ALL places I have worked at have this in some way. Maybe not every day and maybe not always 100% correct but how else will they bill projects internally???
Of course, nobody will bother with such tedious timekeeping, and will instead just enter plausible but made up values for start and end times, rendering this court decision useless.
Bingo! In practice, employees will just fill in whatever values are convenient. Nothing's going to change for an employee who was pressured (explicitly or implicitly) to work unpaid overtime – now they'll be pressured (explicitly or implicitly) to not track the time they're working after hours. It's just more bureaucracy for everyone, including for honest, fair employers.
And yes, I'm very bitter about this. Bureaucratic, ivory-tower decisions like this one are partly responsible for phenomenons like Brexit and the German AfD party, which in turn pose a danger to the prosperity and peace we enjoy in Europe.
Please do not follow this road. According to EU the main target of Russian disinformation campaign during current EU parlamentet elections is to spread the picture that EU is colapsing due to bureaucracy/corruption/incompetence/all power moving to Brussels/migration/Islam (select one depending on your target) while their country is solid as rock.
They have a ~1 billion Euro budget to spread that garbage this year. Please don't do their work for free.
But remember what I said next you see someone twisting a complex issue into "the sky is falling, why can't our politicians see it".
I've never seen anyone clock in and out of a pee break people only clock in for the day out for lunch back from lunch and out to go home.
Employees are strongly encouraged not to put in made up values that happen to result in them being paid more money on pain of termination and or prosecution.
Employers are strongly encouraged on pain of getting sued not to put in made up values that don't reflect the work the employee actually did.
People STILL do cheat but having the legal expectation of maintaining an auditable record normalizes accurate time keeping and makes it hard for smaller fish to make targets by cheating as they have to actively forge records and encourage behavior that is obviously erroneous.
Think of being asked to help out with additional work after your shift vs being asked to explicitly clock out THEN get back to work. Its a clear and obvious line made explicit by time keeping practices.
Of course record keeping is necessary but not sufficient. You do have to be willing to enforce the law but this would be doubly hard with lax or non existent record keeping.
On the overall I cannot even imagine how this could be deemed onerous. On net someone that works 8 hours spends perhaps 1 minute clocking in and out. It could even happen via an app on the employees phone or at their computer.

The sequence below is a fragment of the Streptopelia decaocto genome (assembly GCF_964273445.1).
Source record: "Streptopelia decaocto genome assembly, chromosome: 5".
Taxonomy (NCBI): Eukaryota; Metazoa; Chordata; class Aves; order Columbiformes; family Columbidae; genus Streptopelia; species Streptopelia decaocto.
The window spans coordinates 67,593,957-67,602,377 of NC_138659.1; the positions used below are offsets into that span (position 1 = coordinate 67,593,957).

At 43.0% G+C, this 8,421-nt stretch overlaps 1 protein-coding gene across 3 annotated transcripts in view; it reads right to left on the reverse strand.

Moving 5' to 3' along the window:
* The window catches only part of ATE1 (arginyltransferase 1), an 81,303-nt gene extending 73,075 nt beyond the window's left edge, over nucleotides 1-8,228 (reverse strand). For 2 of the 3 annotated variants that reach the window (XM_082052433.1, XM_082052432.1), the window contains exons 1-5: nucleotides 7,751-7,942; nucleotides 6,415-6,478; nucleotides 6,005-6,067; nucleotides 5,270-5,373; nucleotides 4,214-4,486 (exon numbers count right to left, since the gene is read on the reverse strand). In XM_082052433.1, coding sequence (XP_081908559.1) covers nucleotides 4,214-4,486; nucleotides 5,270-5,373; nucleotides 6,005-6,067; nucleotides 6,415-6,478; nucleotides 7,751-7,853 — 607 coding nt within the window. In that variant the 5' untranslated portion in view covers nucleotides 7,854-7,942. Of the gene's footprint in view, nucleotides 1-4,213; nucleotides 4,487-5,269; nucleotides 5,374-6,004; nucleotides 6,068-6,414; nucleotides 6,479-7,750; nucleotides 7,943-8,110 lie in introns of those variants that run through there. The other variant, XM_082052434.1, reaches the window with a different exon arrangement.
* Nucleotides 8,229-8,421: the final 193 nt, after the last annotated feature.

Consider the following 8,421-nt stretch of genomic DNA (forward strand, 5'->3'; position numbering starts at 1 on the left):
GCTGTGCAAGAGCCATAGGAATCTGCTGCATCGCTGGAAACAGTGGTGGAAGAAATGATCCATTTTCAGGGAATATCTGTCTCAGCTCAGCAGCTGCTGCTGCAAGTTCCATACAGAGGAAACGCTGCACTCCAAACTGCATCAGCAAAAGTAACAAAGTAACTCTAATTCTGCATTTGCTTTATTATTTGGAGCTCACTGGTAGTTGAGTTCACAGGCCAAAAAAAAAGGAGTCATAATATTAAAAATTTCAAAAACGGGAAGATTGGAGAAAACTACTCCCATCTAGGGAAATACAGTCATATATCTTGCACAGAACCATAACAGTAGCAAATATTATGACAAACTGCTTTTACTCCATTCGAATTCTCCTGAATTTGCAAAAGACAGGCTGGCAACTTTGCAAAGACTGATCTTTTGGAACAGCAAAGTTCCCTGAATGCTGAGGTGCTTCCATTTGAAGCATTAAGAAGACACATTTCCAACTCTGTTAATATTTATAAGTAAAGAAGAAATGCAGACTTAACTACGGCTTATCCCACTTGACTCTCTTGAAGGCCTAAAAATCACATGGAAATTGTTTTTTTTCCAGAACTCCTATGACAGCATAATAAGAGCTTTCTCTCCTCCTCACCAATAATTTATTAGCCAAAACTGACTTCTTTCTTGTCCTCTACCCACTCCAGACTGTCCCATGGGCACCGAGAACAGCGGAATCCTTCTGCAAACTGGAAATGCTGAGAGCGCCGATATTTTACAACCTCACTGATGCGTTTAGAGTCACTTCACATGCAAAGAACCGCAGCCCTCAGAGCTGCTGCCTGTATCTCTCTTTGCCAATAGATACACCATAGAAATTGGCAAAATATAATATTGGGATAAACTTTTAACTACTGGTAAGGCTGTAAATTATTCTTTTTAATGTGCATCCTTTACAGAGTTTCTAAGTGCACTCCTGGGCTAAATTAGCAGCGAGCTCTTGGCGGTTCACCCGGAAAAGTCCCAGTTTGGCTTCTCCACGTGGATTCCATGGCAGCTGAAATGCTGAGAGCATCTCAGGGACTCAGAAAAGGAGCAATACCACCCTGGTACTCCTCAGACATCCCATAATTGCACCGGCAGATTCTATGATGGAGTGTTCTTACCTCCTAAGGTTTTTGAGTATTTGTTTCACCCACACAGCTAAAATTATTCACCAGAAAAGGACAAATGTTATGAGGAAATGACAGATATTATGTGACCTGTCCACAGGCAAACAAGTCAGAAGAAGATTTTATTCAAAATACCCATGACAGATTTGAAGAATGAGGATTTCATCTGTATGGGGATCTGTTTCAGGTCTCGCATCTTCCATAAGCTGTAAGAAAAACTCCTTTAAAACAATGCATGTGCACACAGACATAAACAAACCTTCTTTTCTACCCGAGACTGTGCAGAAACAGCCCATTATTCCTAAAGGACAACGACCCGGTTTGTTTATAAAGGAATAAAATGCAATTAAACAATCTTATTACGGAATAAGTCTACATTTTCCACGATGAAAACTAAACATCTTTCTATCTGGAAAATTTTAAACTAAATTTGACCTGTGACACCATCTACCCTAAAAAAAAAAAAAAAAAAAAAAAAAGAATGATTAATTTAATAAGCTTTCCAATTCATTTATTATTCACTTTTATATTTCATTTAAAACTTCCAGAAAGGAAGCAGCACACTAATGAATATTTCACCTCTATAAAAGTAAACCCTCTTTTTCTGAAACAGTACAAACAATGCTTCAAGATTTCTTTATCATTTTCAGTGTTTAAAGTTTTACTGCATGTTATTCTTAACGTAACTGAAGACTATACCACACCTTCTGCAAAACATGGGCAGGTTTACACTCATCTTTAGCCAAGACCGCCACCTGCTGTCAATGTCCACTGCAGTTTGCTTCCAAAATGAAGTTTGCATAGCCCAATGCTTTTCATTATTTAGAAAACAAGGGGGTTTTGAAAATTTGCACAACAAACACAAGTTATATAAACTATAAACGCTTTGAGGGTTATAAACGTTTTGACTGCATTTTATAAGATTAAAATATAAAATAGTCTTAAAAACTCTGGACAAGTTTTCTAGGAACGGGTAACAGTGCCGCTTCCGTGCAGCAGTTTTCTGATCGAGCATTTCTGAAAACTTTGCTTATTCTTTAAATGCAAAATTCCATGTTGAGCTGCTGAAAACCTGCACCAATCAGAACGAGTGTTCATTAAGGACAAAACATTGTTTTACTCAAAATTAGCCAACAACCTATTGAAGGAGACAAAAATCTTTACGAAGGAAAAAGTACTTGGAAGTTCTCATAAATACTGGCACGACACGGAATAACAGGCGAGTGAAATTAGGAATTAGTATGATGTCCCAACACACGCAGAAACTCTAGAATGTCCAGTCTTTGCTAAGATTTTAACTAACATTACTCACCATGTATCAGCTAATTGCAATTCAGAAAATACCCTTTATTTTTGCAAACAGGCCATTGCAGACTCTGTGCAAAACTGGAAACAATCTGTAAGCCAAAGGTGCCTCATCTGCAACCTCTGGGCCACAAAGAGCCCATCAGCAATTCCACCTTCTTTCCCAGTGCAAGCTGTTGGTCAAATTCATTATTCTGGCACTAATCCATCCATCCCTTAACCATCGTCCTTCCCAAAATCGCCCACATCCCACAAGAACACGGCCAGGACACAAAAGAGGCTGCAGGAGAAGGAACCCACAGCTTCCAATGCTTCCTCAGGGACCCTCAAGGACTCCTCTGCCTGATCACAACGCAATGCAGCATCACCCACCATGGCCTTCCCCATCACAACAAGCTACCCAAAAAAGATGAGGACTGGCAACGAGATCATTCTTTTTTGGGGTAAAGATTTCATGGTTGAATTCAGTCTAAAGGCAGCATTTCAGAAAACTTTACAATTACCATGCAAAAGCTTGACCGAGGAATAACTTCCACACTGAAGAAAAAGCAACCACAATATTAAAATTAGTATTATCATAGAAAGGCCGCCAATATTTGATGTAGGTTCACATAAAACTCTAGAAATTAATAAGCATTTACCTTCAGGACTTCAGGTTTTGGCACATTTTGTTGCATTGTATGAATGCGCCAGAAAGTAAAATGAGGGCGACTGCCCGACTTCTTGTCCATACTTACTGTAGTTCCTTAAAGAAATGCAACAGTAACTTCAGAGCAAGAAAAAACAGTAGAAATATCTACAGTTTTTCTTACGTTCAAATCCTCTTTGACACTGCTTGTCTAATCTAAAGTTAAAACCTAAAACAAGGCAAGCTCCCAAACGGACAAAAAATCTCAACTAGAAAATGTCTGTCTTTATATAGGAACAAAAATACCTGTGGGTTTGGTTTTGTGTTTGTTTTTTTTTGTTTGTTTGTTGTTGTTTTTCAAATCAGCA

And yet time tracking most people want. This practice has 70% plus Support in Germany and Austria. From this I gather most workplaces are pretty horrible.
Source, please? That number looks pretty specific, so I presume you have a statistic to back it up.
The problem is that there is a significant fraction of employers that pay for 40h (or whatever) and get more. And this is built-in into their current business plan (even if not explicitly). Their employees seem OK with it because they do it. But it's not easy to change into your situation: these employers either will have to pay more to get the hours they already get or pay the same but get less hours. This will have an impact on their cost structure. Whatever widgets they make will get more expensive.
This new regulation is the way the government is saying to these companies "yeah all this economic activity that you're doing is nice but we don't really want it actually. Not like this!"
Widgets that need to be more expensive, should.
> all this economic activity that you're doing is nice but we don't really want it actually. Not like this
That's what they said when we had 6day work weeks and went to 5, or when we got 40h work weeks. Actually enforcing it shouldn't be a bigger change than mandating it already was. Same thing with holidays. I make REALLY expensive widgets because I have 5weeks paid holiday. And they should be expensive because I really want the holiday.
I work few hours with great productivity --- would this new ruling make me have to increase my hours to keep my pay?
This is debatable, moreover, ostensibly the primary driver of that improved quality is actually productivity, though obviously there are other things.
EU excepting Norway/Switzerland/Lux etc. really does depend on productivity quite a lot.